USPTO May Have Paved the Way for Galaxy Note, Tab Mini Branding
In its decision to refuse Apple’s application for a trademark on the ‘iPad mini’ moniker, the United States Patent and Trademark Office may have essentially opened the doors for other companies to use the term ‘mini’ as a size descriptor for their products. The USPTO says that the iPad mini name merely ‘merely describes a feature of characteristic of the applicant’s good,’ and denied Apple a trademark for iPad mini, though the Cupertino, California-based company does hold the trademark rights to the iPad moniker.
Apple still has time to appeal the decision of the USPTO.
It’s unclear why the USPTO is having a change of heart and is tightening its rules to exclude the size reference to the trademark name. In the past, Apple did own the rights to the ‘iPod nano’ and ‘iPod mini’ marks.
With the USPTO ruling that ‘mini’ is merely a feature describing a product, this could open the doors to other companies to follow Apple’s lead and name their products with the word mini in it. Perhaps Google could call its Nexus 7 tablet the ‘Nexus Mini,’ with the Nexus 10 being the larger tablet. Samsung, which builds tablets of varying sizes under its Galaxy Tab and Galaxy Note brands could also attach mini to its line and call a smaller 7-inch Galaxy Tab a Galaxy Tab Mini; Samsung already announced a Galaxy Note 8.0 to compete against the iPad mini. Microsoft, rumored to be working with partners on a smaller Windows tablet form factor, could also debut a Surface Pro Mini slate in the future.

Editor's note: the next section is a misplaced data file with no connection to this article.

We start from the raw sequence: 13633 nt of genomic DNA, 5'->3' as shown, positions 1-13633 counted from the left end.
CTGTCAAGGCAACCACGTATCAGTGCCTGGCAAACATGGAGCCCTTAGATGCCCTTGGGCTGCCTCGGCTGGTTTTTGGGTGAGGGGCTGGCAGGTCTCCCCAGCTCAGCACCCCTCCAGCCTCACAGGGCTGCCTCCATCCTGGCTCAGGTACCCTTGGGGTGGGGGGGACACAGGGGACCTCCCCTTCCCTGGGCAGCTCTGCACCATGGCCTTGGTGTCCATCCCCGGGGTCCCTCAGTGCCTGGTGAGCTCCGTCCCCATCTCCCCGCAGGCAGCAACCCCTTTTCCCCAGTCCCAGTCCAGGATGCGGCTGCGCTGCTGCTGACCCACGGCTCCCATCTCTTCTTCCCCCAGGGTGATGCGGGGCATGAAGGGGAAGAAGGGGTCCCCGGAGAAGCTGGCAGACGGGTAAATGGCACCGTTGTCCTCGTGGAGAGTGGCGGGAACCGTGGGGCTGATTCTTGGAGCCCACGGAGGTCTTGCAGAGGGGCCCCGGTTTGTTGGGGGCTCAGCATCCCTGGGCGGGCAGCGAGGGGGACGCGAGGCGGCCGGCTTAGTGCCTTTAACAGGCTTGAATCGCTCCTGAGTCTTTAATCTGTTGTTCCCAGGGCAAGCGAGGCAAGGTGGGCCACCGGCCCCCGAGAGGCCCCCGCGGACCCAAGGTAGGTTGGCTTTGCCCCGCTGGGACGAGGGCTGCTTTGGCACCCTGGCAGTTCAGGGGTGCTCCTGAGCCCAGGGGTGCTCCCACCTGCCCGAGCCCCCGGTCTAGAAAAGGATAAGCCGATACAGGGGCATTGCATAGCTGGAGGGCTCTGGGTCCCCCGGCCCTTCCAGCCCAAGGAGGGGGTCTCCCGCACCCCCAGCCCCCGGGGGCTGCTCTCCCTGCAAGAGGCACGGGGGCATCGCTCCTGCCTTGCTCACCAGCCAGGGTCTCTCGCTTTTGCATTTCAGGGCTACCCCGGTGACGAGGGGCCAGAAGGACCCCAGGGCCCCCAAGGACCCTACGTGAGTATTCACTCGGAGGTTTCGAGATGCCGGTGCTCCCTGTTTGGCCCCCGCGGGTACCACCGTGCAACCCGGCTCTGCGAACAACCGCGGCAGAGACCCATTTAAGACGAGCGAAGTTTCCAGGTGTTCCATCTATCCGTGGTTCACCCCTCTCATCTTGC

In a letter written to Apple discovered by Patently Apple, the USPTO writes, “In this case, both the individual components and the composite result are descriptive of applicant’s goods and do not create a unique, incongruous, or non-descriptive meaning in relation to the goods being small handheld mobile devices comprising tablet computers capable of providing internet access. Therefore, the mark is merely descriptive of a feature or characteristic of the goods and registration is refused under Section 2(e)(1) of the Trademark Act.”
Apple must demonstrate to the agency that mini is unique to the product and brand in its appeal for a trademark for iPad mini.